Airport Mailroom Dog Sniff Didn't Violate 4th Amendment

Minnesota case law summary by Attorney Richard Clem: search and seizure.

State of Minnesota v. Corey Joel Eichers. MN search & seizure

Corey Joel Eichers was charged with two counts of a first-degree controlled substance crime. Prior to trial, he moved to suppress evidence of a package containing cocaine and methamphetamine that was opened by investigators in a mail area following a positive drug alert by a trained narcotics-detection dog. He argued that the detention of the package in the mail area, prior to the positive dog sniff, was an unreasonable seizure, and that the dog sniff was an unreasonable search of the package. The Stearns County District Court disagreed and denied the motion. The Minnesota Court of Appeals agreed, and Eichers then appealed to the Minnesota Supreme Court.

The high court held:

1. Removing a package from an airport mailroom conveyor belt and placing it on the floor to be sniffed by a narcotics-detection dog is not a seizure under either the Fourth Amendment to the U.S. Constitution or Article I, Section 10, of the Minnesota Constitution. The movement of the package did not constitute meaningful interference with the addressee’s possessory interests in the package.

2. There is no reasonable expectation of privacy when an officer conducts a minimally intrusive dog sniff of a package in an airport mailroom, and thus the dog sniff in this case was not a search for purposes of either the Fourth Amendment or Article I, Section 10, of the Minnesota Constitution.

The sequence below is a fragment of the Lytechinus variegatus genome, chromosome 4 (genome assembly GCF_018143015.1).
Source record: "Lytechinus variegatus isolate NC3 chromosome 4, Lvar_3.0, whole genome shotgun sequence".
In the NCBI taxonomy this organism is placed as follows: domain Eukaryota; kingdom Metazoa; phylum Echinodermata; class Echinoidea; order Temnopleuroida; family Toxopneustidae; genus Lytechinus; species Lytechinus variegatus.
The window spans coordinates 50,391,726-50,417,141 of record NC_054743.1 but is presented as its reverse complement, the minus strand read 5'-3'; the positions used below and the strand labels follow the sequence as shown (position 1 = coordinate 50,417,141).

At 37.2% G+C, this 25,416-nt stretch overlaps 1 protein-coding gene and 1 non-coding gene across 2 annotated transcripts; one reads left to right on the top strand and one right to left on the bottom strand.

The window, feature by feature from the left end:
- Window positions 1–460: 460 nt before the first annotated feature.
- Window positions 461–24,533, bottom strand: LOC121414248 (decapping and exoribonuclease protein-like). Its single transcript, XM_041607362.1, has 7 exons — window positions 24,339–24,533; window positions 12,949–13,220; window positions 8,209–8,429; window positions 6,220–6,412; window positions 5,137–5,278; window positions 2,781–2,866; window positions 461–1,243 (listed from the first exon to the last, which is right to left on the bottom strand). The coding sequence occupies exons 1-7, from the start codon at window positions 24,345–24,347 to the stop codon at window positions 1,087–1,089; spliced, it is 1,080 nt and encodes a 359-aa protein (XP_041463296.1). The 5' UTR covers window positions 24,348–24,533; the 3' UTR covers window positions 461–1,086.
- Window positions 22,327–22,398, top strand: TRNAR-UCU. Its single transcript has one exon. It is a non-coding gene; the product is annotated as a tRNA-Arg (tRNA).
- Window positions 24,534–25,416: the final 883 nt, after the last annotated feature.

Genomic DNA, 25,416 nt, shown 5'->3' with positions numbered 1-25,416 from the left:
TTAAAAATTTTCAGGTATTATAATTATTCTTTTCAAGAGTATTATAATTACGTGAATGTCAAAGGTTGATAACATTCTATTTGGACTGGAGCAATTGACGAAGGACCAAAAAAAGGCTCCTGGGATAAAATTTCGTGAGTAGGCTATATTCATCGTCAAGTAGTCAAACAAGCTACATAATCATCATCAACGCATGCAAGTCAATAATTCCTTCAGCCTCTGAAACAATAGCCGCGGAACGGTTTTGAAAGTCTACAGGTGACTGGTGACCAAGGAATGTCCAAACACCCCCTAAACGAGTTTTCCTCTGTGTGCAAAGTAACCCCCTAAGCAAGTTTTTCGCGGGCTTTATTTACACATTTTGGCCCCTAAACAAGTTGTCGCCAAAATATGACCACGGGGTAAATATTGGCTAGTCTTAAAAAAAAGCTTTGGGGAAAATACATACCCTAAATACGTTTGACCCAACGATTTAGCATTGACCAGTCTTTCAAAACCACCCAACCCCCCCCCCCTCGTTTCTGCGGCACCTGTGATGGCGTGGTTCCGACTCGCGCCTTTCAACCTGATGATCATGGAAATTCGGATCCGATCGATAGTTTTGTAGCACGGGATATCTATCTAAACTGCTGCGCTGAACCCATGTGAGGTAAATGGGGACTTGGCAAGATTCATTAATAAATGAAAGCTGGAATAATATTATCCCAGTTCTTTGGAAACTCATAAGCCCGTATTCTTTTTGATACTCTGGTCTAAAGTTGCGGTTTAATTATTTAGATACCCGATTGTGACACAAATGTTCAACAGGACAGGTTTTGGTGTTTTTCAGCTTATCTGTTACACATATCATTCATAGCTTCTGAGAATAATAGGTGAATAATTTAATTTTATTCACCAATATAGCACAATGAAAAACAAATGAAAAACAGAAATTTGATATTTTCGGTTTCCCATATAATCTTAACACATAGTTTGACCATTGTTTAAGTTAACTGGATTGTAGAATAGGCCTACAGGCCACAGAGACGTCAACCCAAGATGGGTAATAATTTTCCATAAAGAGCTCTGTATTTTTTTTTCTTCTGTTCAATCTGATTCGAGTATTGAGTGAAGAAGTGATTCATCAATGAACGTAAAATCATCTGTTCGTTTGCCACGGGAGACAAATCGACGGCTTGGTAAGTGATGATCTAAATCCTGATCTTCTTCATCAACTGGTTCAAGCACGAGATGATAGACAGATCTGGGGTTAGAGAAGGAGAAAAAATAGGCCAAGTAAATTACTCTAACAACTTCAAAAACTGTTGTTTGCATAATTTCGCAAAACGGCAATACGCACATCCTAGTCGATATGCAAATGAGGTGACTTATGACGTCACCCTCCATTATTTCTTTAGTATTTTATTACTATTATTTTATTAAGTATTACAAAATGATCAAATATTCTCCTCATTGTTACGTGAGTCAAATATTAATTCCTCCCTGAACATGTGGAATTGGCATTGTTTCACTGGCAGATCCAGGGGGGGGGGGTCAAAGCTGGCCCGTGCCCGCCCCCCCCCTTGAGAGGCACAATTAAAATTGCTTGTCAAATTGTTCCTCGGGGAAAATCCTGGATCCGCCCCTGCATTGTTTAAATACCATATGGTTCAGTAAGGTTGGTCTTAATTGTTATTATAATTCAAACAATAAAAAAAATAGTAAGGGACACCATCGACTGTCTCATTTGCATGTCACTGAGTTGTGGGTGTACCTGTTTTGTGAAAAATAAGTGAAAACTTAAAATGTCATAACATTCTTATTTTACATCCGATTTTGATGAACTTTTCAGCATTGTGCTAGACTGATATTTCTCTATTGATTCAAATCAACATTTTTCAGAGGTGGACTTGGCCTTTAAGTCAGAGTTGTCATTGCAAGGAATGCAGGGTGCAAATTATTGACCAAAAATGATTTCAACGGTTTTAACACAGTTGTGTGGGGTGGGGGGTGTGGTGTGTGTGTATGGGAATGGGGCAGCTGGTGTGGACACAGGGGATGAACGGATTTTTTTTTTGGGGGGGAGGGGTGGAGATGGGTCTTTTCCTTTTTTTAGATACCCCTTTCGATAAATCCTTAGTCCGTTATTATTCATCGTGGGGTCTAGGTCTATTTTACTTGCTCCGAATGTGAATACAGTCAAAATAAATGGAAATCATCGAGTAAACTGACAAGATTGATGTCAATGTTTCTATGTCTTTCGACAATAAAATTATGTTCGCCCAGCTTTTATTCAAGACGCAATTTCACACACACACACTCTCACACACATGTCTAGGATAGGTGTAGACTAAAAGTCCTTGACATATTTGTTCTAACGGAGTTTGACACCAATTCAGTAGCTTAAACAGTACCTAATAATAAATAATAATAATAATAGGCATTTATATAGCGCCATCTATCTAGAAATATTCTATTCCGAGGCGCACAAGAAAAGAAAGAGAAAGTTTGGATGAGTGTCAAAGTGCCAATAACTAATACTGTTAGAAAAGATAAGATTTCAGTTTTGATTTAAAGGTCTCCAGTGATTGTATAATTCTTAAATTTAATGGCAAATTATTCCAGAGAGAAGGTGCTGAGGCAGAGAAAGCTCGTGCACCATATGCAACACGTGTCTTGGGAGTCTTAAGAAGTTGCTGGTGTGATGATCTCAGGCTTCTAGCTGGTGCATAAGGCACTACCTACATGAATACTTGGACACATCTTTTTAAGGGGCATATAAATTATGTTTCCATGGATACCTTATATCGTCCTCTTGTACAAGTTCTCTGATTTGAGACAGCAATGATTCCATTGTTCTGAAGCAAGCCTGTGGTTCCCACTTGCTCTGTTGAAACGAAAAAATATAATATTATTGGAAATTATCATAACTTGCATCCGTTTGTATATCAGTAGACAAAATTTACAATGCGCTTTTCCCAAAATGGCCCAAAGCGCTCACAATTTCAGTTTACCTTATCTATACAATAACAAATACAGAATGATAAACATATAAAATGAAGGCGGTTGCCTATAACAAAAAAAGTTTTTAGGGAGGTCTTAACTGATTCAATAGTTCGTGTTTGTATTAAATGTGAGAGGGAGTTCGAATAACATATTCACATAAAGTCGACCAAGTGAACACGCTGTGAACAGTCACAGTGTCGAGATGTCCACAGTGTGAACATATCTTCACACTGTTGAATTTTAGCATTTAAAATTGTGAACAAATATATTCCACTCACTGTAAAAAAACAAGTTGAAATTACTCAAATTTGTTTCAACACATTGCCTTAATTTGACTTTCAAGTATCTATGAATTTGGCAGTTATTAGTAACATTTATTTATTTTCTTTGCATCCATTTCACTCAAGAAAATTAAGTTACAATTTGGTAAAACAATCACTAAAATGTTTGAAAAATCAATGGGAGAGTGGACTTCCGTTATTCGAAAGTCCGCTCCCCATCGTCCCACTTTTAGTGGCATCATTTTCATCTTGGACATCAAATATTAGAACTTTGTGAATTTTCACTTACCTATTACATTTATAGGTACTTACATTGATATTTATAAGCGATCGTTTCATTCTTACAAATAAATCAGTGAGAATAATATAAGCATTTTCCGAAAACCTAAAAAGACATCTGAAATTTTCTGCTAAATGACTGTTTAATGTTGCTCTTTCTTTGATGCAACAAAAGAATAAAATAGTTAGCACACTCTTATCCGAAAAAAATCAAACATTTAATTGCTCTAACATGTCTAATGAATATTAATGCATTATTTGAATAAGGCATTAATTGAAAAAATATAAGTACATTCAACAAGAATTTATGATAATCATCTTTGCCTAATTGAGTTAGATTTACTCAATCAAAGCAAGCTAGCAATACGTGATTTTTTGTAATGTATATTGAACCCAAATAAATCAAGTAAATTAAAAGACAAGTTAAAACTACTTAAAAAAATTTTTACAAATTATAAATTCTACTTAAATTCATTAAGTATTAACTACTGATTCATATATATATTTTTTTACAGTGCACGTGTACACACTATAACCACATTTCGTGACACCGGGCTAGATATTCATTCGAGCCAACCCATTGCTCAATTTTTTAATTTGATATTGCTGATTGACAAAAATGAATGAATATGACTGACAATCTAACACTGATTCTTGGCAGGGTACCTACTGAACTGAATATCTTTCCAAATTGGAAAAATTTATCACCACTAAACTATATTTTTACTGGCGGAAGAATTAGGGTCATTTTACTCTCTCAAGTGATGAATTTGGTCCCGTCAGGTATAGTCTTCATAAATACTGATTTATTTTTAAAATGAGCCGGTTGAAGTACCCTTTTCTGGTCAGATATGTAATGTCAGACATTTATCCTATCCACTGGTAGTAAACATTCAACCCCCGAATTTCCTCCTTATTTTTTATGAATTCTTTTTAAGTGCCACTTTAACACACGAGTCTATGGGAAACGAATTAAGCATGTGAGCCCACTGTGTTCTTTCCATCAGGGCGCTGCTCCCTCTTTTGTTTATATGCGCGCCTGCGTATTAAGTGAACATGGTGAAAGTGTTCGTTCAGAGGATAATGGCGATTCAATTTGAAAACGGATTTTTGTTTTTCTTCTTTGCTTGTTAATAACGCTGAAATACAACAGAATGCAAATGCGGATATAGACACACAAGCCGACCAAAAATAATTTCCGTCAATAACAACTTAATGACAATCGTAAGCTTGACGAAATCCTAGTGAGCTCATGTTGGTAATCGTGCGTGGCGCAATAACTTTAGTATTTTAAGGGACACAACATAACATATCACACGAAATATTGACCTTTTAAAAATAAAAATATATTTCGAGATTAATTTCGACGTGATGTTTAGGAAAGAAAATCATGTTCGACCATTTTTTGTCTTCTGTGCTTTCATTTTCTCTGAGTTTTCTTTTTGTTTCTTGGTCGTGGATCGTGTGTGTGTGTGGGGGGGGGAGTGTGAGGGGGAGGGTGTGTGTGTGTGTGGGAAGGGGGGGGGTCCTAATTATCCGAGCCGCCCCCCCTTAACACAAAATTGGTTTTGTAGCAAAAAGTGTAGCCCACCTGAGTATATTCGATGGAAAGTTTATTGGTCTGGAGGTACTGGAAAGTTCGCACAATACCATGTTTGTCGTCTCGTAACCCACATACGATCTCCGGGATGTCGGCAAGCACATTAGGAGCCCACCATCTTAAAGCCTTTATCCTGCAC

3. Because neither a search nor a seizure occurred, there was no violation of either provision, regardless of whether the officer’s actions were reasonably justified.

Therefore, the district court did not err by denying the motion to suppress evidence, and the Supreme Court affirmed. No. A13-0121 (Minn. Sept. 10, 2014)

Please see the original opinion for the court's exact language.


Richard P. Clem is an attorney and continuing legal education (CLE) provider in Minnesota. He has been in private practice in the Twin Cities for 25 years. He has a J.D., cum laude, from Hamline University School of Law in St. Paul and a B.A. in History from the University of Minnesota. His reported cases include: Asociacion Nacional de Pescadores a Pequena Escala o Artesanales de Colombia v. Dow Quimica de Colombia, 988 F.2d 559, rehearing denied, 5 F.3d 530 (5th Cir. 1993), cert. denied, 510 U.S. 1041 (1994); LaMott v. Apple Valley Health Care Center, 465 N.W.2d 585 (Minn. Ct. App. 1991); Abo el Ela v. State, 468 N.W.2d 580 (Minn. Ct. App. 1991).

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